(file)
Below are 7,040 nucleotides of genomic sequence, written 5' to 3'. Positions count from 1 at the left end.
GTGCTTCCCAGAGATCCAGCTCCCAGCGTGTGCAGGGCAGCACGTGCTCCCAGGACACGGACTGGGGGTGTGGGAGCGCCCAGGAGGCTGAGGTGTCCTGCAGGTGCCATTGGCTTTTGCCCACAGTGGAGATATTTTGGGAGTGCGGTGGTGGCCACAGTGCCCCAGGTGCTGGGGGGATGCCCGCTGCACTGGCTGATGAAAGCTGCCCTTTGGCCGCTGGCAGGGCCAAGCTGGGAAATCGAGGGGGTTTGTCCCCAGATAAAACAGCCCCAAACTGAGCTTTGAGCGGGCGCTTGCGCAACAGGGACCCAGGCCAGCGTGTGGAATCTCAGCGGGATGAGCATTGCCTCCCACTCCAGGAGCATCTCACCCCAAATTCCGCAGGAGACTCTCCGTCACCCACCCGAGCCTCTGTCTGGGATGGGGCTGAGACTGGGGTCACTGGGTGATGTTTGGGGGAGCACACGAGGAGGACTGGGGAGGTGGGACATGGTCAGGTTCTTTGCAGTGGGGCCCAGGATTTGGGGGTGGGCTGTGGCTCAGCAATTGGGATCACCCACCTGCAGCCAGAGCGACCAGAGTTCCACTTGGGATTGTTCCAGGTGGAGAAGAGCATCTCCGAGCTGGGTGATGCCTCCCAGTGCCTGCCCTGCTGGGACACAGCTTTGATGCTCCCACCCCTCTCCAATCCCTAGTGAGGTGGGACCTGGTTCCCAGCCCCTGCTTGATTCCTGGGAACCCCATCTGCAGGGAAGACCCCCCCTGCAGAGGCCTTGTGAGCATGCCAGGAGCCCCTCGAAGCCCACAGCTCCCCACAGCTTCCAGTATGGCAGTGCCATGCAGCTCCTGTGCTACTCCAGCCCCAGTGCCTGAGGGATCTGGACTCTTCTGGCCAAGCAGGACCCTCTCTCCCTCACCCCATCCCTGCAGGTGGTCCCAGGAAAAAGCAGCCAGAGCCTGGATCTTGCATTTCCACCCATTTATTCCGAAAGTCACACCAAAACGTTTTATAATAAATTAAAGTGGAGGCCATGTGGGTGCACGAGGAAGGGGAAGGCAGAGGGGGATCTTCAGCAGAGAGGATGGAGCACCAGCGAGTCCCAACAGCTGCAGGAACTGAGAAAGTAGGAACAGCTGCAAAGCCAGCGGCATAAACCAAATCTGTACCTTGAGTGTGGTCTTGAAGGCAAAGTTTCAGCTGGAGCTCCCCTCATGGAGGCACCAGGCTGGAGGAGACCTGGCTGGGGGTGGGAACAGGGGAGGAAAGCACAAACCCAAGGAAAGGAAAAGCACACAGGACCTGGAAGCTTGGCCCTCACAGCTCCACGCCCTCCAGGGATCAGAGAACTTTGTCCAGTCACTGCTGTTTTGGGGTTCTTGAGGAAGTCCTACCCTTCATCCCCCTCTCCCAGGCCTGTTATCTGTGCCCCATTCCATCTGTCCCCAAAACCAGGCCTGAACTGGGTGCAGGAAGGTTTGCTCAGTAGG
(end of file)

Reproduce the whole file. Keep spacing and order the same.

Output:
Below are 7,040 nucleotides of genomic sequence, written 5' to 3'. Positions count from 1 at the left end.
GTGCTTCCCAGAGATCCAGCTCCCAGCGTGTGCAGGGCAGCACGTGCTCCCAGGACACGGACTGGGGGTGTGGGAGCGCCCAGGAGGCTGAGGTGTCCTGCAGGTGCCATTGGCTTTTGCCCACAGTGGAGATATTTTGGGAGTGCGGTGGTGGCCACAGTGCCCCAGGTGCTGGGGGGATGCCCGCTGCACTGGCTGATGAAAGCTGCCCTTTGGCCGCTGGCAGGGCCAAGCTGGGAAATCGAGGGGGTTTGTCCCCAGATAAAACAGCCCCAAACTGAGCTTTGAGCGGGCGCTTGCGCAACAGGGACCCAGGCCAGCGTGTGGAATCTCAGCGGGATGAGCATTGCCTCCCACTCCAGGAGCATCTCACCCCAAATTCCGCAGGAGACTCTCCGTCACCCACCCGAGCCTCTGTCTGGGATGGGGCTGAGACTGGGGTCACTGGGTGATGTTTGGGGGAGCACACGAGGAGGACTGGGGAGGTGGGACATGGTCAGGTTCTTTGCAGTGGGGCCCAGGATTTGGGGGTGGGCTGTGGCTCAGCAATTGGGATCACCCACCTGCAGCCAGAGCGACCAGAGTTCCACTTGGGATTGTTCCAGGTGGAGAAGAGCATCTCCGAGCTGGGTGATGCCTCCCAGTGCCTGCCCTGCTGGGACACAGCTTTGATGCTCCCACCCCTCTCCAATCCCTAGTGAGGTGGGACCTGGTTCCCAGCCCCTGCTTGATTCCTGGGAACCCCATCTGCAGGGAAGACCCCCCCTGCAGAGGCCTTGTGAGCATGCCAGGAGCCCCTCGAAGCCCACAGCTCCCCACAGCTTCCAGTATGGCAGTGCCATGCAGCTCCTGTGCTACTCCAGCCCCAGTGCCTGAGGGATCTGGACTCTTCTGGCCAAGCAGGACCCTCTCTCCCTCACCCCATCCCTGCAGGTGGTCCCAGGAAAAAGCAGCCAGAGCCTGGATCTTGCATTTCCACCCATTTATTCCGAAAGTCACACCAAAACGTTTTATAATAAATTAAAGTGGAGGCCATGTGGGTGCACGAGGAAGGGGAAGGCAGAGGGGGATCTTCAGCAGAGAGGATGGAGCACCAGCGAGTCCCAACAGCTGCAGGAACTGAGAAAGTAGGAACAGCTGCAAAGCCAGCGGCATAAACCAAATCTGTACCTTGAGTGTGGTCTTGAAGGCAAAGTTTCAGCTGGAGCTCCCCTCATGGAGGCACCAGGCTGGAGGAGACCTGGCTGGGGGTGGGAACAGGGGAGGAAAGCACAAACCCAAGGAAAGGAAAAGCACACAGGACCTGGAAGCTTGGCCCTCACAGCTCCACGCCCTCCAGGGATCAGAGAACTTTGTCCAGTCACTGCTGTTTTGGGGTTCTTGAGGAAGTCCTACCCTTCATCCCCCTCTCCCAGGCCTGTTATCTGTGCCCCATTCCATCTGTCCCCAAAACCAGGCCTGAACTGGGTGCAGGAAGGTTTGCTCAGTAGG